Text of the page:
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Panel 2: Financial Inclusion: Will a Good Mission Meet a Good Market




Amitabh Verma

Commissioner, General Administration, Government of Bihar


‘Moneylenders as the BCs would be the best choice’
Second panel discussion
FINANCIAL INCLUSION: WILL A GOOD MISSION MEET A GOOD MARKET.


There is need to internalise moneylenders in our financial inclusion model, Amitabh Verma, commissioner, general administration, said. “We should look at the employing this huge workforce of moneylenders as business correspondents,” he said. Elaborating further on it, he said the moneylenders, who are the much demonised people in our country, have the training and knowledge for the purpose. “They are the ones who know the nitty-gritty of the lending and borrowing mechanism,” he said.  On the need to look at this alternative, he said, the formal institutionalised banking structure has not been able to deliver to the 65 percent of the population even after 65 years of independence. Hence the need to chart a different course. “Even the 35 percent of those who have been connected to the banking network, all that they can boast of, is having a bank account. So the question arises: are we correct in depending on the same formal structure? There is need, therefore, to look at the alternatives,” he said.

The introduction of the BCs as important component of the financial inclusion model was one of the alternatives; however, it has not worked as efficiently as it should have, he argued.

“It has been hijacked by the section 25 companies that have no understanding of the local needs and demands. To give you an example, suppose SBI advertises for BC positions in Bihar. A section 25 company sitting in Bangalore applies for it and wins the bid. It then selects a state coordinator, district coordinator, and then the BCs at the ground level. The BCs selected are the local guys who take up the job as a stopgap arrangement and move on once they get a better job. Also without any formal training the BCs have no idea who to lend how much to lend. There is no liaison between the local branch manager and the BC,” he said.

Arguing for banks taking control of the appointments of the BCs, he said if he were the branch manager, he would have employed the moneylender in his area as his BCs.      

“I would have gone to the village and enquired who the local moneylender was and asked him if he would take up the role of a BC. I would give him a credit of two lakh and ask him to operate with this amount. I would then ask him to bring down the rate of interest from 100 percent to 60 percent. The next year I would increase his credit amount to five lakh and ask him to bring down the rate of interest to 40 or 35 percent. The third year I would again increase his credit limit to ten lakh and ask him further to reduce the rate of interest to 25 percent. And that’s the rate of interest that an MFI can operate with.  This is one of the models we could have come up with,” he said.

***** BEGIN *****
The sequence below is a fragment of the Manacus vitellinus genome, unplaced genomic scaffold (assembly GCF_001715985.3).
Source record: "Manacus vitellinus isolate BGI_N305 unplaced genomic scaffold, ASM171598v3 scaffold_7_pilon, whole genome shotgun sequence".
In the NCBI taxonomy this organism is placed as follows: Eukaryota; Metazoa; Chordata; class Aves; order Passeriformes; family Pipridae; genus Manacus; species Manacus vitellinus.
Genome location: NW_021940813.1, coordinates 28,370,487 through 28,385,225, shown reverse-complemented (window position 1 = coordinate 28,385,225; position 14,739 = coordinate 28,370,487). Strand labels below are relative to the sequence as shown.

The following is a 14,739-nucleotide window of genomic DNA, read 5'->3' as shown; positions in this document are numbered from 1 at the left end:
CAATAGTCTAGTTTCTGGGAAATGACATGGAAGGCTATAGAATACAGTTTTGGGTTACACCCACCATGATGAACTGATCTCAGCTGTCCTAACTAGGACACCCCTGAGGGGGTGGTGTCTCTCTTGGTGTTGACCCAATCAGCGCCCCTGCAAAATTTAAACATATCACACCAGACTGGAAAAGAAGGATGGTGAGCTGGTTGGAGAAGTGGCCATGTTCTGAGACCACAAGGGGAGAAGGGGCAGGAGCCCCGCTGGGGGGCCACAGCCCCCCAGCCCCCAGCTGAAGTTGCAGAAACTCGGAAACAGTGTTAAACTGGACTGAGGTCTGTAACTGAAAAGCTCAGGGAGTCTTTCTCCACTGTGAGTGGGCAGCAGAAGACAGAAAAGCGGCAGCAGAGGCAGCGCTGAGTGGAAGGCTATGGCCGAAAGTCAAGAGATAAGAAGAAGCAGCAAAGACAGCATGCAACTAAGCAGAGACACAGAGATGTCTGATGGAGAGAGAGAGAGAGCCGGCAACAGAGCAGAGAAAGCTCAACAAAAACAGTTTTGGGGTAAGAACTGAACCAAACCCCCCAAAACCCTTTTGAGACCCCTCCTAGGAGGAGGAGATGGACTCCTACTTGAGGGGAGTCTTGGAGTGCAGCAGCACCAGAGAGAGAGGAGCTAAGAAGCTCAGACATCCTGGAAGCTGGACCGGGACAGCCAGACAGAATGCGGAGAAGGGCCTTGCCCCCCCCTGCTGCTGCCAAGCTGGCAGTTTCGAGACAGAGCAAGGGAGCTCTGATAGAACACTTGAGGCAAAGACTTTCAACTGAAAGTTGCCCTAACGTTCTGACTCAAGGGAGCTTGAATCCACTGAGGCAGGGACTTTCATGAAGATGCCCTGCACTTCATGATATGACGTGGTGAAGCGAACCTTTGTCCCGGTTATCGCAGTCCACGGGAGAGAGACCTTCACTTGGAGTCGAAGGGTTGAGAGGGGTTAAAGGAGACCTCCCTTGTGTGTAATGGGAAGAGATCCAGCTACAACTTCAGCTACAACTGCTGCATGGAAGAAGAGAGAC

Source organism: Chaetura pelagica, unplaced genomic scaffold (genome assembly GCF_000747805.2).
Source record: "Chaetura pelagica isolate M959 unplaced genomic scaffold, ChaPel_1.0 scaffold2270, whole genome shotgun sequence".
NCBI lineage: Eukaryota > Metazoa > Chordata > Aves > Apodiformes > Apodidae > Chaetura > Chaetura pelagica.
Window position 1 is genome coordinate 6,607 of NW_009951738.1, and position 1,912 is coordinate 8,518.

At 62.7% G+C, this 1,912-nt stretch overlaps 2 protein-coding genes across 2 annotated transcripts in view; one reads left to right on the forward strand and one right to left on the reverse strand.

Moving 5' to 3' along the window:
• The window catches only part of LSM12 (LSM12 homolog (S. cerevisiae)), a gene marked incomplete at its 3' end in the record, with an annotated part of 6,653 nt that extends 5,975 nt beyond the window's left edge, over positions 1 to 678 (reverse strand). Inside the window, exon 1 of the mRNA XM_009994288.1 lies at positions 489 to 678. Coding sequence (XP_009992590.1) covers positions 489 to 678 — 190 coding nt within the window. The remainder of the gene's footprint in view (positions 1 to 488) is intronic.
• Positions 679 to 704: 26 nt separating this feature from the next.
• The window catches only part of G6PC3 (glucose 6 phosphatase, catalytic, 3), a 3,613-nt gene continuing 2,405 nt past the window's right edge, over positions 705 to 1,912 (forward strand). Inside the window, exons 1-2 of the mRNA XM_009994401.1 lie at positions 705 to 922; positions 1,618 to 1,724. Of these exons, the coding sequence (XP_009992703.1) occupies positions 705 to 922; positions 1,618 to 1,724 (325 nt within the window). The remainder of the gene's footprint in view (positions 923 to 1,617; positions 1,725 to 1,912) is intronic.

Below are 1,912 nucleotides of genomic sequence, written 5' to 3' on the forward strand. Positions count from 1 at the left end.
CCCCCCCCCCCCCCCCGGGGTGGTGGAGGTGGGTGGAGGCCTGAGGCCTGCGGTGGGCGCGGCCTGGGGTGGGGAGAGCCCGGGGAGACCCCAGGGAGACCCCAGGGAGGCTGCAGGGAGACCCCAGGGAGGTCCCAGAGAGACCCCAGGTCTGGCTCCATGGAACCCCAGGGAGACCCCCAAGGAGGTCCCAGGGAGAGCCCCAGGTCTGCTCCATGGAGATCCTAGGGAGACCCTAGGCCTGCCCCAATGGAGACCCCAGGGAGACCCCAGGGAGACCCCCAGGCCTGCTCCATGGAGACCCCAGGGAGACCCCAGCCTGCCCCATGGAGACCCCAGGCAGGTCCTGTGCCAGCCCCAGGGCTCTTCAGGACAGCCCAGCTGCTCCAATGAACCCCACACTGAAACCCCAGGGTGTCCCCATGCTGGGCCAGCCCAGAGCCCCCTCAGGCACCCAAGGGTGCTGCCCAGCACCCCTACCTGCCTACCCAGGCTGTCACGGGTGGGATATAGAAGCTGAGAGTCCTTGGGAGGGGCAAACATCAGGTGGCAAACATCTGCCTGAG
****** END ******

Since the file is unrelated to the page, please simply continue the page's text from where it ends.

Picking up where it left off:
Dr S Sidharth

Secretary to the Chief Minister


‘Moneylenders as the BCs would be the best choice’
Second panel discussion
FINANCIAL INCLUSION: WILL A GOOD MISSION MEET A GOOD MARKET.


Community information centres could be seen as agents and channels of financial inclusion, S Sidhartha, secretary to the chief minister, said. “When we talk about the financial inclusion, we tend to limit it primarily to credit lending and borrowing. But today, when the economy is growing, and with it the aspirations of the people, we need to look at financial inclusion beyond the credit lending and borrowing stereotype,” he said. Community information centres, he pointed out, provide whole lot of services these days to the rural population and could be seen as agents and channels of financial inclusion.  Also self-help groups that see a lot of economic activities like borrowing for seeds, fertilizers, setting up a poultry and dairy farm could be another important component of financial inclusion, he added.